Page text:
And pulling back from my own (fairly subtle) problems for a moment. Betterhelp Marketing…could e-counselling be the answer to the mental health problems escalating amongst under-30s? With cuts to psychological health services actually starting to bite, digitised therapy could be simply the ticket for young adults who already filter almost every aspect of their lives– good friends, work, sex, home entertainment– through a screen.
Not everyone is entirely convinced that shifting psychological healthcare online is the method forward. “For me, what works in treatment is when you meet someone face-to-face, in the exact same space,” says London-based psychotherapist Sandra Tapie. “You learn more about not only what it resembles to talk with the person, but how it feels to be in a space with them. Using Skype is the next best thing: it’s ‘sufficient’, but it doesn’t produce the closeness, the intimacy, that really gets people to open up and check out things.”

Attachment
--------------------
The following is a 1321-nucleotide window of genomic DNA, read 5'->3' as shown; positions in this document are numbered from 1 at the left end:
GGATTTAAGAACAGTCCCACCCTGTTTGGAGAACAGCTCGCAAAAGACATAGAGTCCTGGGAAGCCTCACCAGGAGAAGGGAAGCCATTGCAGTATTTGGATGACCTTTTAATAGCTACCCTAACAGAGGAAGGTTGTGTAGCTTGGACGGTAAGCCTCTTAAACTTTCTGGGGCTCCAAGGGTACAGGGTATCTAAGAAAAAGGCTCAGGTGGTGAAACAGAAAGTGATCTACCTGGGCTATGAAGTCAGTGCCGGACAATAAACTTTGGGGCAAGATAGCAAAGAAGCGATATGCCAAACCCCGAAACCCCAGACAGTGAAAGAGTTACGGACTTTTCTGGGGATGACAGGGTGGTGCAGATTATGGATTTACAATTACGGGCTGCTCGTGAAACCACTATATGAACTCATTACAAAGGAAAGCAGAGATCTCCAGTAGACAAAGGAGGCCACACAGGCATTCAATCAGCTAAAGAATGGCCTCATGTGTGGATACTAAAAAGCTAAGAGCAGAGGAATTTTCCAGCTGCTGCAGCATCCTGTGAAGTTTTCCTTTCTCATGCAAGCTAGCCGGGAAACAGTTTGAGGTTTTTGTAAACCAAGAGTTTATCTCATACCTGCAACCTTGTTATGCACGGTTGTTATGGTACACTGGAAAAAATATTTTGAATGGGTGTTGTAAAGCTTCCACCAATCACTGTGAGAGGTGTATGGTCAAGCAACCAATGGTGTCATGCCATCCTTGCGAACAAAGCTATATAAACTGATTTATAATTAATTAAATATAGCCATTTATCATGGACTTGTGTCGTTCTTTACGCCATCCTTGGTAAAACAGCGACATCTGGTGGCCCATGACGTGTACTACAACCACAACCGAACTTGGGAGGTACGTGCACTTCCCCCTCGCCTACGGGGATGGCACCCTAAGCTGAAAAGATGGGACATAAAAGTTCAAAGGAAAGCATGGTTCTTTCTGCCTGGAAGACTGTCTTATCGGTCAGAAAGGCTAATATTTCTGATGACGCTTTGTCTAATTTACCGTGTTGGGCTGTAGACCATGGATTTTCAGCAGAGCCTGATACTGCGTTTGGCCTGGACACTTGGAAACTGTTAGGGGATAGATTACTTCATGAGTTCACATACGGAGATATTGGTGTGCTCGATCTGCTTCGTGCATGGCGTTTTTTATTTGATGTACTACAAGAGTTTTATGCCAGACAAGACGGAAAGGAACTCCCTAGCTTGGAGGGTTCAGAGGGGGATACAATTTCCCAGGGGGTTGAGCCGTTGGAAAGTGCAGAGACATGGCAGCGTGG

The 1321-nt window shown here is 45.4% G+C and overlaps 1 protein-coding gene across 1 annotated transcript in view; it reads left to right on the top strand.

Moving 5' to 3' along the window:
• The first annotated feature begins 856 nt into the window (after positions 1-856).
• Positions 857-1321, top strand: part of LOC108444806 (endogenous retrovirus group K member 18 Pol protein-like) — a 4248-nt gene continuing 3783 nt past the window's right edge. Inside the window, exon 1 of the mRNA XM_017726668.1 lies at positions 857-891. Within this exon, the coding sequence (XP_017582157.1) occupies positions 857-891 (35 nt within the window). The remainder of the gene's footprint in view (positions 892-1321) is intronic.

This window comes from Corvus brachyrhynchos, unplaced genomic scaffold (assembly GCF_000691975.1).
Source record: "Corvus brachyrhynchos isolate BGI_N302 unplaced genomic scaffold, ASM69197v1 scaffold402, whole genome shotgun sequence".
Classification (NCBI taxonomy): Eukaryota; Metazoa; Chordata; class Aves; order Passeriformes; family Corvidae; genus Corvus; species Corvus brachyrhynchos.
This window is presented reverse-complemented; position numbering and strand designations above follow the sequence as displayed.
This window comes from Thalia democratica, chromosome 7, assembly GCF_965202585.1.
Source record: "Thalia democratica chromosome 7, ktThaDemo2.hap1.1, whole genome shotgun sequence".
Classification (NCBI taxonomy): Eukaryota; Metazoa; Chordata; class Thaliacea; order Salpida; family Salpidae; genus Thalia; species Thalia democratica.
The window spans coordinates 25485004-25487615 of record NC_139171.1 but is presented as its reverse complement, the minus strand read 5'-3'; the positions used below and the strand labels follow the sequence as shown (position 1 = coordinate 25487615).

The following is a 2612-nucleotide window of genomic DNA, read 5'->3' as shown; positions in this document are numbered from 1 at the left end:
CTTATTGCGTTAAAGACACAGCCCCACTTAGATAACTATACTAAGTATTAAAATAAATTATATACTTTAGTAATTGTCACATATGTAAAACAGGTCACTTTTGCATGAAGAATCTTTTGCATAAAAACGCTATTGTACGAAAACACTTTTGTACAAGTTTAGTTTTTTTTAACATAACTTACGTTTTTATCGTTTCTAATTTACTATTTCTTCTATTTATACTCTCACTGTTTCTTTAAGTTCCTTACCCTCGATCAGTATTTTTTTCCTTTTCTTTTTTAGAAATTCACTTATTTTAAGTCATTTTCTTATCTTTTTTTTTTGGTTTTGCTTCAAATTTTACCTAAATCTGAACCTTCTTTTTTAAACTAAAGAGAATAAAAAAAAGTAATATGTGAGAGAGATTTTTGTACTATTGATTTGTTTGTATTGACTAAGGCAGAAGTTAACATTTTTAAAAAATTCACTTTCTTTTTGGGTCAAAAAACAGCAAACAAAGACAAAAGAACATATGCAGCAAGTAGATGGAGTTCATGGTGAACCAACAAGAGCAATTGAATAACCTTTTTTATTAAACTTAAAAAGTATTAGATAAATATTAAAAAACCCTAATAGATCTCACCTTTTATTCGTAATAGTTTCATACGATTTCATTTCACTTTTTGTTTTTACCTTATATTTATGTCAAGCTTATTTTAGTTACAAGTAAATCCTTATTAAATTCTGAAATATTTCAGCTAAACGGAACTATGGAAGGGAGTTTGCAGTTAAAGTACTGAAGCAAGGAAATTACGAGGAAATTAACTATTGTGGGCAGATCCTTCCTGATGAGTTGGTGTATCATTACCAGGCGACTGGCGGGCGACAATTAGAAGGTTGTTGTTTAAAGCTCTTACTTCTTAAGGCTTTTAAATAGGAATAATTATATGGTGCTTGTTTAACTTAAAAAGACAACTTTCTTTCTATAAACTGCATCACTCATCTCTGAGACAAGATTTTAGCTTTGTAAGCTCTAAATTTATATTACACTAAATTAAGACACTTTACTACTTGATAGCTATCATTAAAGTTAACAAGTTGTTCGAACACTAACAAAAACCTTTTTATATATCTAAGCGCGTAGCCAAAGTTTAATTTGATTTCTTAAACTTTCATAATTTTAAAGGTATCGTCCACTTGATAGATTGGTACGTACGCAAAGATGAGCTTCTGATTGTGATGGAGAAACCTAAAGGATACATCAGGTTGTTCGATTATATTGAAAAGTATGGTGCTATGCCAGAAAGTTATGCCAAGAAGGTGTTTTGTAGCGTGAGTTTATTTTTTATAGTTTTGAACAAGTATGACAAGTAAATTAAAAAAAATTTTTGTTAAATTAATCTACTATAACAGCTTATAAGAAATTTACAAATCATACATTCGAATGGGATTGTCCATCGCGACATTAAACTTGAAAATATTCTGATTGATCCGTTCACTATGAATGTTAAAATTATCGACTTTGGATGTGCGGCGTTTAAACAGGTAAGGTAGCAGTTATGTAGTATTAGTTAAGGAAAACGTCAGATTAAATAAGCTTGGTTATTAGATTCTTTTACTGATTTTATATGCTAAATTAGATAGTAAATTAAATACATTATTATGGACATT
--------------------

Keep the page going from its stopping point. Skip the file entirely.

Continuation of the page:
” I have actually carried out some research into Skype counselling,” states London-based psychotherapist Dr Aaron Balick, “and it’s not the ‘functional equivalent’ of conventional counselling; it’s simply not quite the exact same thing. It’s really important that people who engage in it are aware that it’s a various experience from remaining in the space with somebody, speaking face-to-face.”
” In terms of ease of access, it’s a great start and certainly better than absolutely nothing. It’ll hopefully lead them to ultimately showing up in the room.
In cases of mild depression, the NHS is now directing some clients towards online programs rather than in person counselling, a phenomenon that worries Dr Balick.